The set-top box (STB) portability will soon be a reality enabling DTH and cable consumers to switch their service provider without changing their set top box.
The Telecom and broadcasting regulator TRAI, which has been working on this project for quite some time, is close to completing the trials for the new technology to be embedded in the set-top box, a senior official from TRAI told DNA Money.
TRAI had engaged CDoT (Centre for Development of Telematics), under the Department of Telecommunications, for developing a prototype to showcase the technology for interoperability of set-top boxes. The prototype and technology platform is ready and the trials are already on. “We expect this process to take another few months. Subsequently, a discussion/consultation will happen with all the stakeholders,” the official said.
Similar kind of portability exists in the telecom sector. Under mobile number portability, users can retain their numbers while changing their service providers.
Under the new technology for interoperability, all operator specific requirements will be embedded in a smart card and generic details in the box. So when one person switches to another service provider, he just needs to change the card without changing the set-top box. A pre-consultation paper on set-top box interoperability was earlier brought out by TRAI in February 2016 and a consultation note on it was released in August 2017.
In the consultation note in 2017, TRAI said the lack of technical interoperability of set-top boxes between different service providers has adverse effect on competition and service quality in the Pay-TV distribution market. “Non availability of STB in an open market is also a major hindrance to technological innovations. Whenever, a consumer changes its service provider, the STB of existing service provider becomes useless as the same STB cannot be used resulting into electronic waste,” TRAI had said.
A set-top box costs around Rs 1,400-1,600, while HD one costs little higher at around Rs 2,000, depending on the service provider. The amount is non-refundable. Because of the cost factor, consumers become reluctant to change their service provider even if there are issues.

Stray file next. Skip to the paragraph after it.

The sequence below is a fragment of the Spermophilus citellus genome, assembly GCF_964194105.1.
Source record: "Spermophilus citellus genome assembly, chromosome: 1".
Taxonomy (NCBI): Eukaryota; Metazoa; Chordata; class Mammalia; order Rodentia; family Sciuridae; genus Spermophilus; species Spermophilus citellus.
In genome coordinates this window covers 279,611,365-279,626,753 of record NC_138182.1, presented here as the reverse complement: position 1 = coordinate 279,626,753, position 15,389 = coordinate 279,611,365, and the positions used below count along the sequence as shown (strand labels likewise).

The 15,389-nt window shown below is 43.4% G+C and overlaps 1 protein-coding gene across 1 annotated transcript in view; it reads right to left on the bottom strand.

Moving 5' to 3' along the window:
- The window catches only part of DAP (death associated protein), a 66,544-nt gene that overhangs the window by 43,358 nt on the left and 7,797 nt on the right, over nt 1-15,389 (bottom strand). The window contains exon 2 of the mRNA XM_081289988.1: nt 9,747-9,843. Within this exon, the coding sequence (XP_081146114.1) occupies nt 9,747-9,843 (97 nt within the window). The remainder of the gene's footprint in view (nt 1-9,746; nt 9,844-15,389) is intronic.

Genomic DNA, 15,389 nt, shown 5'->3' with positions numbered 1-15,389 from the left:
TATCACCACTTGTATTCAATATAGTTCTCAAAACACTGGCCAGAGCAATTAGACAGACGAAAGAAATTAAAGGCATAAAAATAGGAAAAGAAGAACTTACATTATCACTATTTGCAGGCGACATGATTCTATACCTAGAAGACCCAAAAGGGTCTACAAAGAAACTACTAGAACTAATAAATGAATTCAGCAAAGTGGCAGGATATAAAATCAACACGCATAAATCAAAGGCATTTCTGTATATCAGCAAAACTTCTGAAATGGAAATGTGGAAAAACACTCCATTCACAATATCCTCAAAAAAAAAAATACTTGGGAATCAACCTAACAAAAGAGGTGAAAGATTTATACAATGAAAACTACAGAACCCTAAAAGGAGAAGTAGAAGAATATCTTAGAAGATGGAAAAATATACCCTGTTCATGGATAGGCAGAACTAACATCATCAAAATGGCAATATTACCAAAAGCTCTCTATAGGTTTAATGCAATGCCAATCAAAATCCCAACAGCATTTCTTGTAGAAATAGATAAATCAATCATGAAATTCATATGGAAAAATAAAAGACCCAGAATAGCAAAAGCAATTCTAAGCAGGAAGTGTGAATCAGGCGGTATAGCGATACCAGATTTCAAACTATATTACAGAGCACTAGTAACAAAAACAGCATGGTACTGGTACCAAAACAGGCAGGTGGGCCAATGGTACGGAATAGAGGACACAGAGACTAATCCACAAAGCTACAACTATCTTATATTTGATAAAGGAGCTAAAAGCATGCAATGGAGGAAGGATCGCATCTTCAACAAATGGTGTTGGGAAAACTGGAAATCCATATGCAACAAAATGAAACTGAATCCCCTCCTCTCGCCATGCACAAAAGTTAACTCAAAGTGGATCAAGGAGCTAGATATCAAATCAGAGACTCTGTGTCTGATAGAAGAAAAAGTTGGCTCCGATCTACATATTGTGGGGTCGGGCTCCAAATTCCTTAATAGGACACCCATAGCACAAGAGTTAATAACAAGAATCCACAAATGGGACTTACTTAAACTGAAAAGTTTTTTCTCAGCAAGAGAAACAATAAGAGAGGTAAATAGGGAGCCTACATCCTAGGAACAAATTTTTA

However, the industry does not seem amused. Another executive from a firm said interoperability of STBs is just a hogwash. Industry players, who understand the technology being used and have been operating in the market already, know there is no merit to this move. “Unlike mobile sim card / network operator, interoperability is not possible in the DTH / cable TV space. The technology and platforms used by direct-to-home players and multi-system operators (MSOs) are not only different from one another but also between individual players in the market. Interoperability is only possible if there is one single platform for all players in the business,” he said.
Abneesh Roy, senior vice president - institutional equities, Edelweiss Securities, said, “The pricing of set-top boxes in India is quite affordable. However, the challenge with this affordability is to make it interoperability compliant as the capital expenditure will almost be similar to the cost of a new STB.”
He said the portability aspect is not comparable vis-a-vis mobile phone sim card / mobile network operators as technological challenges are quite different. Even if interoperability gets implemented, we don't see much action happening on the ground in the market, he said.
Subhashish Mazumdar, senior vice president – operations, Indusind Media & Communications (part of the Hinduja Group), said the move will certainly be helpful to the industry. However, it would have been good to implement this from the beginning. In fact, DTH companies' license condition was to be interoperable from day one. This would help the entire consumer base and industry can transparently move forward, based on actual capabilities.
There are few thousands multi system operators (MSOs) across the country while around 6-7 DTH operators offer their services. The official from TRAI said as per their own (operators) business plan, the service provider has chosen and implemented different technologies and their versions for set-top boxes and the adoption of different versions of technical standards by service providers is one of the reasons for non–interoperability of set top boxes.
Also, the ecosystem of a set-top box is extremely rigid. There exists an end-to-end verticals of STB manufacturer, chip designer, Conditional Access Solution (CAS) manufacturer, middleware, and Distribution Platform Operator (DPO). Effectively, these results in STB being specific to the combination of DPO, CAS provider and STB manufacturer leading to technical non-interoperable STBs.
“There has to be a practical solution to interoperability,” the official from TRAI said.
Cable TV and Direct-to-Home (DTH) platforms are the major distribution platforms for delivery of TV broadcasting services in India. Whereas, the DTH services delivered in digital mode since beginning, the migration of cable TV services, from analogue to digital, has also been completed with the implementation of Digital Addressable Cable TV systems (DAS) in the country. – DNA